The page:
And the story of two exceptions: An honest officer is deemed guilty, and a top officer says no to post-retirement sinecures
Ashish Mehta | December 26, 2018
The Steel Frame of the government machinery was forged by the Iron Man. The phrase that has come to describe the Indian bureaucracy was coined by Sardar Vallabhbhai Patel, when he addressed the first batch of Indian Administrative Service (IAS) probationers on April 21, 1947 (the day is celebrated as the Civil Service Day every year since). Patel could not have envisioned this but the frame is now rusted, leaving a few solitary shining spots.
The shining spots, then, stand out. They are the exceptions who prove the rule. In the past fortnight, two such veteran administrators made news. It was a case of shock and awe: shock at the conviction of Harish Chandra Gupta, and awe at the graceful exit of Hasmukh Adhia, among the handful of the most powerful officers till last month.
In case of the modern-day Harish Chandra, irony is that even investigators, who probed him for his alleged role in the allocation of coal blocks as coal secretary in the UPA years, are ready to vouch for his innocence. There are of course legal wrangles in the way, and he is prepared to face them in his own, stoic way.
That is the way also chosen by the other officer. The man who is believed to be the only one prime minister Modi kept in loop on his most historic decision had been offered high-profile positions to choose from after his retirement, but he modestly declined each, thanked his bosses, and vacated his official residence, to pursue his own path.
The subtext of the two events is that the norm these days in the rusted Steel Frame is to garner unaccounted wealth and not get caught, while also keeping political bosses happy to ensure the trapping of power continue past superannuation.
Governance Now tells the unusual story of the two officers who provide a model for the next generation if the Steel Frame is to regain its lost strength.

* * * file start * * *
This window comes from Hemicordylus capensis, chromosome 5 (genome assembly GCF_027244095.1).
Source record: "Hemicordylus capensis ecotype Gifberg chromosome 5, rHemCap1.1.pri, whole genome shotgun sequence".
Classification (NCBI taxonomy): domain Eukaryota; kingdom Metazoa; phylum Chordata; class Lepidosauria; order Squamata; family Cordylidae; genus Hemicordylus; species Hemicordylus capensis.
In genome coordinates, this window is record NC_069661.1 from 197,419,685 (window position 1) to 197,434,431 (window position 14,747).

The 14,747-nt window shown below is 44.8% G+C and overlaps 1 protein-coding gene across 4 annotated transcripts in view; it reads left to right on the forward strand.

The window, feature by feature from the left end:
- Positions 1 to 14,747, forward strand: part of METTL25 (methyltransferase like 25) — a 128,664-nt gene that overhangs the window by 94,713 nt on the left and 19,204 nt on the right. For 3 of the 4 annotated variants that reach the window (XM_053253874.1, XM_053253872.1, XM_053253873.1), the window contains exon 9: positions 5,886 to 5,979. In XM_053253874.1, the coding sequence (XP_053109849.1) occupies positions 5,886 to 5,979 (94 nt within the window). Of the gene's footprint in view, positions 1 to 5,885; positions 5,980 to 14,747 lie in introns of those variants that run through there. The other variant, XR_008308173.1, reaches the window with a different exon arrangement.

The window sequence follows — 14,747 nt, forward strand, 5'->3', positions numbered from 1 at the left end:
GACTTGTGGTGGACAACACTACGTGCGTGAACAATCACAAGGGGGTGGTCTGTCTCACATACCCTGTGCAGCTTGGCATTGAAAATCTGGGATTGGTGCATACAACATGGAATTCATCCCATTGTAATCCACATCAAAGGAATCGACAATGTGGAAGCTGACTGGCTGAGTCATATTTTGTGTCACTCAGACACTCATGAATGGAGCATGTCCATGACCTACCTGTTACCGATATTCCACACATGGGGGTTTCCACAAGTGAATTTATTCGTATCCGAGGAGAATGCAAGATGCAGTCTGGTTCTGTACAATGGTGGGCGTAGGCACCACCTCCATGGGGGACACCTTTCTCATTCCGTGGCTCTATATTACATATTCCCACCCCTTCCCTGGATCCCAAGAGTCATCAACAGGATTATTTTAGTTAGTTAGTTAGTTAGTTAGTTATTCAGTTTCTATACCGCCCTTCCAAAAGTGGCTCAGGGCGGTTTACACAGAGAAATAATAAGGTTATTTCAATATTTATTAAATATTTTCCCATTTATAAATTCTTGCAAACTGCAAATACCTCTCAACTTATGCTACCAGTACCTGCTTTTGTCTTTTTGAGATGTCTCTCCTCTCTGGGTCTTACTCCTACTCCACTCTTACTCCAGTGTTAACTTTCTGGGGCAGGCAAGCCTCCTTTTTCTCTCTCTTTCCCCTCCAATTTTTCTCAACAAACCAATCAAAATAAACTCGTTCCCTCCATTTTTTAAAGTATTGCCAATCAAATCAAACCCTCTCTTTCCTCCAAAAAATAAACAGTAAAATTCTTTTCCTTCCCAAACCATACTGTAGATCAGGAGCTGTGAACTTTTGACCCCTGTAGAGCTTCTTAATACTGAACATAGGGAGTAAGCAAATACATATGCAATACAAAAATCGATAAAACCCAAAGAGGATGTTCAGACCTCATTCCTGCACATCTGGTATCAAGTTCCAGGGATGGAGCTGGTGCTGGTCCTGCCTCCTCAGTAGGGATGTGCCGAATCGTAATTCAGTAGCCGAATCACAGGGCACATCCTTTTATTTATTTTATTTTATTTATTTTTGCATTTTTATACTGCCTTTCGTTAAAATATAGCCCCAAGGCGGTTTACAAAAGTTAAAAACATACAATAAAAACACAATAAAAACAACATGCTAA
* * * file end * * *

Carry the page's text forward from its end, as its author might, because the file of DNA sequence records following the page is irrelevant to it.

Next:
(The article appears in December 31, 2018 edition)
Union Minister for Education and Skill Development & Entrepreneurship Dharmendra Pradhan Saturday launched the Bharatiya Bhasha Utsav and inaugurated the two-day Technology & Bharatiya Bhasha Summit in New Delhi. The summit aims to facilitate a seamless transition from the current education ecosyst
India has retained the 40th rank out of 132 economies in the Global Innovation Index 2023 rankings published by the World Intellectual Property Organization. India has been on a rising trajectory, over the past several years in the Global Innovation Index (GII), from a rank of 81 in 2015 to 40 in 2023. Inn
Prime minister Narendra Modi addressed the programme marking 20 years celebration of the Vibrant Gujarat Global Summit at Science City in Ahmedabad on Wednesday. The Vibrant Gujarat Global Summit was started 20 years ago, on September 28, 2003, under the leadership of Modi, then chief minis
It is often said that industry is at 4.0 and education is at 2.0. To transform education in line with artificial intelligence (AI), it is imperative to adopt what companies like Google are doing. We must learn to grow along with AI as AI is going to grow. There is a need to evolve the mindsets of educators
Saturday Stories By Rashmi Bansal HarperCollins, 176 pages, Rs 250 From the bestselling author of ‘Stay Hu
Oracle has showcased new AI-powered capabilities within Oracle Analytics Cloud. Leveraging the Oracle Cloud Infrastructure (OCI) Generative AI service, the new capabilities assist analytics self-service users to more quickly and efficiently conduct sophisticated analysis and make better business decisions